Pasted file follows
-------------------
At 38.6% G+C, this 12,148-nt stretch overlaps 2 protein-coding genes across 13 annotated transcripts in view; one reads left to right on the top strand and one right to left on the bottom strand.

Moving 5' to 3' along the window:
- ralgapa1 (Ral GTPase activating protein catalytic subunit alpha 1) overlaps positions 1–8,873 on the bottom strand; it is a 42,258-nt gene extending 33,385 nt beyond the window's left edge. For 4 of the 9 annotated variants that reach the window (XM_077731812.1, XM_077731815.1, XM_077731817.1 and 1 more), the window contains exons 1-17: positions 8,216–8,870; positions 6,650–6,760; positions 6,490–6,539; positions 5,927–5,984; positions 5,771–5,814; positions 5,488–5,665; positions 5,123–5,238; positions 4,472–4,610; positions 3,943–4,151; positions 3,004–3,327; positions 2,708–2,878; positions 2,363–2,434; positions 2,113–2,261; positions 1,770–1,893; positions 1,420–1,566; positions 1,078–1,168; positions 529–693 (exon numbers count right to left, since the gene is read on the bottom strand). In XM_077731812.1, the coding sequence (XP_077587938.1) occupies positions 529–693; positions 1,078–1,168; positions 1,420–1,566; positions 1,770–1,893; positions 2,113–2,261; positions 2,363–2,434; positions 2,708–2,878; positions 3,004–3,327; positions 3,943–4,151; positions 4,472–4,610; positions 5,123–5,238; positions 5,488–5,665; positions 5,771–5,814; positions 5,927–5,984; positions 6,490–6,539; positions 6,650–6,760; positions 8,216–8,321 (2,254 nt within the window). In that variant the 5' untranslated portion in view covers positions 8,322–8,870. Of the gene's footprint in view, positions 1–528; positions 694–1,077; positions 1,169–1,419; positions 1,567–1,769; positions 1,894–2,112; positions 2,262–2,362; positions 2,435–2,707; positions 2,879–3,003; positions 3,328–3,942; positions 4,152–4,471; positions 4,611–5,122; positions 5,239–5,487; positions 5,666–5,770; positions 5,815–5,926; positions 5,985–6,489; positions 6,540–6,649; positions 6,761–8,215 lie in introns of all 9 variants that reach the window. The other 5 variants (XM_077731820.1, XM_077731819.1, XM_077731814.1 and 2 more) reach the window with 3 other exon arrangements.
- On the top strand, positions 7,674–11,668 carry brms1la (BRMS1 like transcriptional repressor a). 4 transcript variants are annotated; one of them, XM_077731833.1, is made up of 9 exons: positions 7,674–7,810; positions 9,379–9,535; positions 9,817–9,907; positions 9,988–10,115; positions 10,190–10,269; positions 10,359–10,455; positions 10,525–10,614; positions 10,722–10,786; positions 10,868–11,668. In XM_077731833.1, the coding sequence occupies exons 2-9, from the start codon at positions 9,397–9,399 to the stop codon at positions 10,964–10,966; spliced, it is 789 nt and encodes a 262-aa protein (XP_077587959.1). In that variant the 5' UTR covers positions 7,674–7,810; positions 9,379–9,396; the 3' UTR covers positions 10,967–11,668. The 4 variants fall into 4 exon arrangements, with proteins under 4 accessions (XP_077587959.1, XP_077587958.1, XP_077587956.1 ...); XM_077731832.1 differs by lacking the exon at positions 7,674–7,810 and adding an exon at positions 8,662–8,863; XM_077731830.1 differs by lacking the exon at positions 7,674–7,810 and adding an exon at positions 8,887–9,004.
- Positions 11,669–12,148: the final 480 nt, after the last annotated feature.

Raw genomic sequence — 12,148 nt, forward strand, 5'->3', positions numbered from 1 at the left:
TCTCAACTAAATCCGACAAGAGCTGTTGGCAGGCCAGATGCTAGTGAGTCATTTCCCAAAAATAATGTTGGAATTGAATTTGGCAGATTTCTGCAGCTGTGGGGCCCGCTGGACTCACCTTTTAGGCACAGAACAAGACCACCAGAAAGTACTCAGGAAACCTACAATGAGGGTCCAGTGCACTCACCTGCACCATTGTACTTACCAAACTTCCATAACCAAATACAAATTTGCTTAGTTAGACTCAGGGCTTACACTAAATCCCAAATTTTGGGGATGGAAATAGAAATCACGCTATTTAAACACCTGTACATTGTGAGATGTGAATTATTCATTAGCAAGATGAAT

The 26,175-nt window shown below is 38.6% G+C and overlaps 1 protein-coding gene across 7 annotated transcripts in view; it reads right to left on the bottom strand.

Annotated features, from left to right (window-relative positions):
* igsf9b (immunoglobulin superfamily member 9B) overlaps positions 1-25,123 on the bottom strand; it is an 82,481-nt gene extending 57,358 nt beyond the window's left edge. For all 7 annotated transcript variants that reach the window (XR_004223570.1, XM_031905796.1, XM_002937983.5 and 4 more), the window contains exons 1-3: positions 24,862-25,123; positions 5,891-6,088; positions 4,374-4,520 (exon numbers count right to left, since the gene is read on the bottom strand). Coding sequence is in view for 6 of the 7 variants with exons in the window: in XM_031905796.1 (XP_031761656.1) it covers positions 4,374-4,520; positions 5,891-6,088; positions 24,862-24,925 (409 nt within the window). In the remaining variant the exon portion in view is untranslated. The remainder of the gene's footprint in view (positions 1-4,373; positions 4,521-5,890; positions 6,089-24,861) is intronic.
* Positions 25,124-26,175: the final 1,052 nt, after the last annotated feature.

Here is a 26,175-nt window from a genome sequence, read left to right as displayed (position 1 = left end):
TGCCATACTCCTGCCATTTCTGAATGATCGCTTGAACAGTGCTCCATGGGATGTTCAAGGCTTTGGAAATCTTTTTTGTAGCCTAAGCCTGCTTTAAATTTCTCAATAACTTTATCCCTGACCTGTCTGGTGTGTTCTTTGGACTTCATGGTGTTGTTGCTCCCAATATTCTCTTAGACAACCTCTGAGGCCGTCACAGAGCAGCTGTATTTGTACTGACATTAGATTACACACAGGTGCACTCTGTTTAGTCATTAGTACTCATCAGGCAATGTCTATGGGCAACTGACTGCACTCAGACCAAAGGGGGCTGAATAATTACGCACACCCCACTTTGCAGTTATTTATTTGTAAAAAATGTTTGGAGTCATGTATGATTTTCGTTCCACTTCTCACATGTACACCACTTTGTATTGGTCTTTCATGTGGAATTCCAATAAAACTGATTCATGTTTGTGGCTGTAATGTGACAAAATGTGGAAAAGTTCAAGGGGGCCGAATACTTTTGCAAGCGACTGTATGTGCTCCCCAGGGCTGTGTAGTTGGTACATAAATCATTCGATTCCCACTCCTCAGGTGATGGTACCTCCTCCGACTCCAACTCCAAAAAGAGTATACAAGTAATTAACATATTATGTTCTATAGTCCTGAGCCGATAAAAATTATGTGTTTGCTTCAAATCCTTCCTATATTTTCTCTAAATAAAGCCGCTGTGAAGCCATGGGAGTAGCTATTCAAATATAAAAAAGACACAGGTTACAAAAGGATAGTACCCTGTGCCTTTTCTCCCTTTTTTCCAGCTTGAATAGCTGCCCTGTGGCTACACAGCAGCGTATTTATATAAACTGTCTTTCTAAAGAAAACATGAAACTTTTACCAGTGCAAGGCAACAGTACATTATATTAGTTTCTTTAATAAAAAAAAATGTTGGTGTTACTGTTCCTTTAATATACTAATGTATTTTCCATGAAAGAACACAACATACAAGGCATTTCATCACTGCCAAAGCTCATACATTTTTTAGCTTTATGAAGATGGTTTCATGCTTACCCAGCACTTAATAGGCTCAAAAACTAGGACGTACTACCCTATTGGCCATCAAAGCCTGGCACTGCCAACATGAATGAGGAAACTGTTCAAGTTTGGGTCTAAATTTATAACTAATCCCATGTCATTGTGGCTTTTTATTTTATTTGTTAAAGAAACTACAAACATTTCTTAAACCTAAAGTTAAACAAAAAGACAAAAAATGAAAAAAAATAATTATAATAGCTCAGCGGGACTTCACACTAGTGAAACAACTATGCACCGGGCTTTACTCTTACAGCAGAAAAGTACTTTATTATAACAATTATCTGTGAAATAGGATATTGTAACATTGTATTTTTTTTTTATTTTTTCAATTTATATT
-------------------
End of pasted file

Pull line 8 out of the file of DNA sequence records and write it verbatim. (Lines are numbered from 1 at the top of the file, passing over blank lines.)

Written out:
The 26,175-nt window shown below is 38.6% G+C and overlaps 1 protein-coding gene across 7 annotated transcripts in view; it reads right to left on the bottom strand.